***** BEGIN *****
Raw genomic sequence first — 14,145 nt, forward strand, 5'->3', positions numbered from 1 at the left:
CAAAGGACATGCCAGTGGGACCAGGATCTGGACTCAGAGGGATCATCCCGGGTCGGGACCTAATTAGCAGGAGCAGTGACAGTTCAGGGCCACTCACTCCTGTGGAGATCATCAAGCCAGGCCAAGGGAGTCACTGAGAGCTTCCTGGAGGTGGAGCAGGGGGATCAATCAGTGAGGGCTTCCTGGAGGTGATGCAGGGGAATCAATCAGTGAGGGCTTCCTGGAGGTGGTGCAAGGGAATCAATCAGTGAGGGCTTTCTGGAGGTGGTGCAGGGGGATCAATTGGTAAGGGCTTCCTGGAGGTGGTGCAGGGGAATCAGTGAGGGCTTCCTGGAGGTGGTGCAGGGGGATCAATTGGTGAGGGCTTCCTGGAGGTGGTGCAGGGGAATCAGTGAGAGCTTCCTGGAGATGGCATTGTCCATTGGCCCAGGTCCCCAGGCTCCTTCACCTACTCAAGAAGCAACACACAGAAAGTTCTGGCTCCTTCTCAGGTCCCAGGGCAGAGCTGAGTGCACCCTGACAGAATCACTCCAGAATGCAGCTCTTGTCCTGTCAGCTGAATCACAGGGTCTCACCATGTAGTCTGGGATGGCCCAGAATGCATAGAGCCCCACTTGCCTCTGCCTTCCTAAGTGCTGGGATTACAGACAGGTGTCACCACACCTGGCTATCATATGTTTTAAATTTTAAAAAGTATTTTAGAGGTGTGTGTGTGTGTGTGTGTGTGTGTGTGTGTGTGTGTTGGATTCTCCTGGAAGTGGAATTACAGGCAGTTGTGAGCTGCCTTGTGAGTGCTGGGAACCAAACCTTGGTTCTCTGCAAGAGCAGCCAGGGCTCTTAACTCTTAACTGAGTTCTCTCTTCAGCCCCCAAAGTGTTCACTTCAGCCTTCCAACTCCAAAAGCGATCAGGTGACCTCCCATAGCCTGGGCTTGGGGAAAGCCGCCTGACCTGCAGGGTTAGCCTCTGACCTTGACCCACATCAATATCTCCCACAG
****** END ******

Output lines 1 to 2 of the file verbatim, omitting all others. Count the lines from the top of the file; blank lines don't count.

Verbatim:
Raw genomic sequence first — 14,145 nt, forward strand, 5'->3', positions numbered from 1 at the left:
CAAAGGACATGCCAGTGGGACCAGGATCTGGACTCAGAGGGATCATCCCGGGTCGGGACCTAATTAGCAGGAGCAGTGACAGTTCAGGGCCACTCACTCCTGTGGAGATCATCAAGCCAGGCCAAGGGAGTCACTGAGAGCTTCCTGGAGGTGGAGCAGGGGGATCAATCAGTGAGGGCTTCCTGGAGGTGATGCAGGGGAATCAATCAGTGAGGGCTTCCTGGAGGTGGTGCAAGGGAATCAATCAGTGAGGGCTTTCTGGAGGTGGTGCAGGGGGATCAATTGGTAAGGGCTTCCTGGAGGTGGTGCAGGGGAATCAGTGAGGGCTTCCTGGAGGTGGTGCAGGGGGATCAATTGGTGAGGGCTTCCTGGAGGTGGTGCAGGGGAATCAGTGAGAGCTTCCTGGAGATGGCATTGTCCATTGGCCCAGGTCCCCAGGCTCCTTCACCTACTCAAGAAGCAACACACAGAAAGTTCTGGCTCCTTCTCAGGTCCCAGGGCAGAGCTGAGTGCACCCTGACAGAATCACTCCAGAATGCAGCTCTTGTCCTGTCAGCTGAATCACAGGGTCTCACCATGTAGTCTGGGATGGCCCAGAATGCATAGAGCCCCACTTGCCTCTGCCTTCCTAAGTGCTGGGATTACAGACAGGTGTCACCACACCTGGCTATCATATGTTTTAAATTTTAAAAAGTATTTTAGAGGTGTGTGTGTGTGTGTGTGTGTGTGTGTGTGTGTGTGTTGGATTCTCCTGGAAGTGGAATTACAGGCAGTTGTGAGCTGCCTTGTGAGTGCTGGGAACCAAACCTTGGTTCTCTGCAAGAGCAGCCAGGGCTCTTAACTCTTAACTGAGTTCTCTCTTCAGCCCCCAAAGTGTTCACTTCAGCCTTCCAACTCCAAAAGCGATCAGGTGACCTCCCATAGCCTGGGCTTGGGGAAAGCCGCCTGACCTGCAGGGTTAGCCTCTGACCTTGACCCACATCAATATCTCCCACAG